In its Pastoral Constitution on the Church in the Modern World, the Second Vatican Council described the common good as “the sum of those conditions of social life which allow social groups and their individual members relatively thorough and ready access to their own fulfillment” (No. 26).
In “Laudato Si’, on Care for Our Common Home,” Pope Francis refers to the common good as “a central and unifying principle of social ethics” (No. 156) and borrows the words I’ve just quoted from Vatican II to define it.
The common good is not the sum of all the individual goods, nor is it a utilitarian kind of greatest good for the greatest number of people.
It involves rather a conscious sense of respect for all people, an acknowledgment of the basic human dignity of everyone and a commitment to work for the promotion of conditions in society that encourage the development of each person’s human potential.
An image that helps the individual self-interested mind wrap itself around the notion of the common good is the image of the old-fashioned inner tube and a rubber tire. The wholeness and roundness of the tire suggests the oneness of society.
That image applies today to tires manufactured with the latest technology long after the inner tubes fell out of fashion. You may remember plunking yourself in an inner tube used as a flotation device in a swimming pool or on a lake when you were a child.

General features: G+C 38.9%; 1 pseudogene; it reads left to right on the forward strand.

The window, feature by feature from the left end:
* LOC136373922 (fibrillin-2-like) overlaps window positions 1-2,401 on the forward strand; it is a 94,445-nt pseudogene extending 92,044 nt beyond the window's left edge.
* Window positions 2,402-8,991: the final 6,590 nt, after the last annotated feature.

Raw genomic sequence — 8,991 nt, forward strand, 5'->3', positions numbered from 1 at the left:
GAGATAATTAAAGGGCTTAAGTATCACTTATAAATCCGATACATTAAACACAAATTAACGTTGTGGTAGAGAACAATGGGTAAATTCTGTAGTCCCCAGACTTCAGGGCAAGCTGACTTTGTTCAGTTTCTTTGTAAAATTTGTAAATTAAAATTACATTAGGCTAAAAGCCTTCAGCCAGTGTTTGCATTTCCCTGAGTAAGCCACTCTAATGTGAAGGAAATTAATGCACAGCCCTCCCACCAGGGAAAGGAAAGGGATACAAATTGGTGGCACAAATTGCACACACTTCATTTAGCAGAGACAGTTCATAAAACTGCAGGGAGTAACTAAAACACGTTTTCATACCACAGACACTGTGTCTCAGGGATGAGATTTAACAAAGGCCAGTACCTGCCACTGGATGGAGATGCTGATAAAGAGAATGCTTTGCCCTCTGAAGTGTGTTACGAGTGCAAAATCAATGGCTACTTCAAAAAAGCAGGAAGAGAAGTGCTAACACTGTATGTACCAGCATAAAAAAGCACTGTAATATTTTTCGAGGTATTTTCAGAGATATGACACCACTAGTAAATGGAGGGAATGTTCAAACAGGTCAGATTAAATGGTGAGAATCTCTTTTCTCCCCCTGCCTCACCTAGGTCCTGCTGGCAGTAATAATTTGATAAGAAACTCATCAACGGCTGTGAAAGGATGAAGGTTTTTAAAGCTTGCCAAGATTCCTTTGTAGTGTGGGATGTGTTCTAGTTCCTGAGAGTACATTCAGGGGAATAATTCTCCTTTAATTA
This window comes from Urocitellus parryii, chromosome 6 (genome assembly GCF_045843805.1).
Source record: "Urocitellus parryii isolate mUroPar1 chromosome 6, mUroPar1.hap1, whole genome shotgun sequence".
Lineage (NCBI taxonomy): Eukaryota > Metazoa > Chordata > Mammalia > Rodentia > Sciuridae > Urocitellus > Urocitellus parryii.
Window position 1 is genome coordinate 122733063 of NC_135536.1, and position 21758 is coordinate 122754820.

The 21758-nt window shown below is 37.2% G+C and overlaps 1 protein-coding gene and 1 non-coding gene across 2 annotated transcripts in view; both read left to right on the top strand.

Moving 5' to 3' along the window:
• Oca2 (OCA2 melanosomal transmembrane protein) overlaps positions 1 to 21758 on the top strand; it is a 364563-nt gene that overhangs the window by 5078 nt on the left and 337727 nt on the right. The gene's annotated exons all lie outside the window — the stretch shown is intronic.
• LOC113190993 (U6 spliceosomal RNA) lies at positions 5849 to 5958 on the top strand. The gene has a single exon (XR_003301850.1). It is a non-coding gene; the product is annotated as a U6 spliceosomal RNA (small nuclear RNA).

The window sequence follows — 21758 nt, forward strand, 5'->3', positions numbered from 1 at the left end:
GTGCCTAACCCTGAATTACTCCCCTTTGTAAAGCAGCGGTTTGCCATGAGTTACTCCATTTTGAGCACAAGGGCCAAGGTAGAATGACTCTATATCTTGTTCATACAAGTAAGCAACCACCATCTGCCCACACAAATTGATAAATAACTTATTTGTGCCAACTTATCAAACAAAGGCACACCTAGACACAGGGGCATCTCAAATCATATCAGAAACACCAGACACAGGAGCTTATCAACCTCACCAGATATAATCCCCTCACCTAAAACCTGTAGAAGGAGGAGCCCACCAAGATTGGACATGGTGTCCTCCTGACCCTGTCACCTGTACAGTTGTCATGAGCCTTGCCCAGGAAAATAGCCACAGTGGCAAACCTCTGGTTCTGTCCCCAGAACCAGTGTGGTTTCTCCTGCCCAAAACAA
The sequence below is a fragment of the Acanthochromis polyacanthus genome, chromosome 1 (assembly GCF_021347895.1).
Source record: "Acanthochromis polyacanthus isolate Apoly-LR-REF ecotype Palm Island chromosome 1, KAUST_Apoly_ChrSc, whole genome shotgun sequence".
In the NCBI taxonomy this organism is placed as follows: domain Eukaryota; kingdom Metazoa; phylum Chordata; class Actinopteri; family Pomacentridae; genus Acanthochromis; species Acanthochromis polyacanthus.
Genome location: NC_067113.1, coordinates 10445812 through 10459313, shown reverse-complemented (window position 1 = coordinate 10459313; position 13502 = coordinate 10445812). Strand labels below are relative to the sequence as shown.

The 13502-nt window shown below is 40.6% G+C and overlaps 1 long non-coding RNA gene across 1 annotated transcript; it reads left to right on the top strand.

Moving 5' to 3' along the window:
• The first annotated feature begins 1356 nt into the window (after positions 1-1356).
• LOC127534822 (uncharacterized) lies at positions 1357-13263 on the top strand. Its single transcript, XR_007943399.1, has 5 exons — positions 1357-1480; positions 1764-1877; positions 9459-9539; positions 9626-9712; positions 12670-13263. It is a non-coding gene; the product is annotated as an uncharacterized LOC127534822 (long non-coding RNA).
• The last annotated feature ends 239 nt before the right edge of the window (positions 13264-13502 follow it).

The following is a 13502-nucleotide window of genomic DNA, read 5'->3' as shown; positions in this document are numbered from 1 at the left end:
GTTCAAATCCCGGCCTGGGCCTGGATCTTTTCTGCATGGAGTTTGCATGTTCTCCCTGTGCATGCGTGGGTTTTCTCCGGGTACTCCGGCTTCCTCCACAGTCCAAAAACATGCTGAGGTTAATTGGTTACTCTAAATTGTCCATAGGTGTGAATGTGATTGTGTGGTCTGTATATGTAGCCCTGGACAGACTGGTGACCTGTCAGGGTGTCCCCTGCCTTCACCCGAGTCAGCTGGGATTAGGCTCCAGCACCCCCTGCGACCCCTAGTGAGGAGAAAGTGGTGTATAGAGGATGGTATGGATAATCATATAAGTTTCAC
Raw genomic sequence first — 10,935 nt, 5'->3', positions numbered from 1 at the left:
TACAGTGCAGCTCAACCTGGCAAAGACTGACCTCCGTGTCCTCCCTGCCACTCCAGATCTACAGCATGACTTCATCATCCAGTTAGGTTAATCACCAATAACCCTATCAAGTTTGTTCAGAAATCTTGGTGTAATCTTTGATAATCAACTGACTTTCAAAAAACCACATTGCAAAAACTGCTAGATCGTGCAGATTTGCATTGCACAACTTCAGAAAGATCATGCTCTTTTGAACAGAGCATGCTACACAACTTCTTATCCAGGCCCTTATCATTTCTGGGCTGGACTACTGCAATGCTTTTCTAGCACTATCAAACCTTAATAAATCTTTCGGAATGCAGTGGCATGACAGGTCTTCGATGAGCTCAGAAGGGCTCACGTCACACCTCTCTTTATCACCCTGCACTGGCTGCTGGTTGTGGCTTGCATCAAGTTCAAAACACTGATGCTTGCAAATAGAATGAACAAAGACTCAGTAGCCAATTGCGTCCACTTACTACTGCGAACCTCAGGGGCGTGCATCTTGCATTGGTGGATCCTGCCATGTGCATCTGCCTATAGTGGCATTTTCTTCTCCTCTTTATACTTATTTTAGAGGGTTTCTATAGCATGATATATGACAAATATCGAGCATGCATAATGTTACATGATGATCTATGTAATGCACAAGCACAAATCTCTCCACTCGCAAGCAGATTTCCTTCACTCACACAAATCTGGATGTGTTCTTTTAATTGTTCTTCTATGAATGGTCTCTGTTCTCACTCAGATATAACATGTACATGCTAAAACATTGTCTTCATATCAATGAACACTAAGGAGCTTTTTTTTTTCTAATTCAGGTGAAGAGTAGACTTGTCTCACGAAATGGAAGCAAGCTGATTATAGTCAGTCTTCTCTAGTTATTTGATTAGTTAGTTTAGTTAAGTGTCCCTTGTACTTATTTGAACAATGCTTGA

In any case, the inner tube’s potential for wear and tear — the potential for a blowout that can flatten the entire tire (remember the rubber patches on those tubes?) — serves to remind that it is in the interest of the whole tire that attention be paid to a small section in need of a plug or patch. Promotion of the common good protects the ultimate good of the individual.
Let that imagery go to work to persuade you of the oneness of society (the whole tire) and the importance to the whole of being attentive to one small area of weakness and vulnerability.
We should be paying more attention to the common good in this political season of presidential primaries. Think about the condition of family life in America (and around the world).
What about the condition of human dignity? Education? Housing? Health care, employment? Peace? The environment? Personal and national security? All of these social conditions relate to the common good.
Alfred Lord Tennyson once wrote, “Ah! When will all men’s good/ Be each man’s rule, and universal peace/ Lie like a shaft of light across the land?”
If the “tire” I mentioned earlier appears to be strong, but has a cut, leak or other point of vulnerability at just one small point, the whole thing will soon collapse. Think of this as the “collapse of the common good.”
One, small, unattended point of weakness or vulnerability can lead to the collapse of the whole thing. It is in the interest of the rich and powerful to assist the poor and powerless; they’re all part of the same tire.
All of us have to do a better job of understanding the “tire” that is the common good and then convince ourselves and our elected representatives to do all that must be done to keep the only tire we have in good repair.
This much is sure: A better understanding of the common good will lead to improved social conditions not only in the U.S. but around the world, and thus to fuller development of human potential.
Jesuit Father Byron is university professor of business and society at St. Joseph’s University, Philadelphia. Email: email@example.com.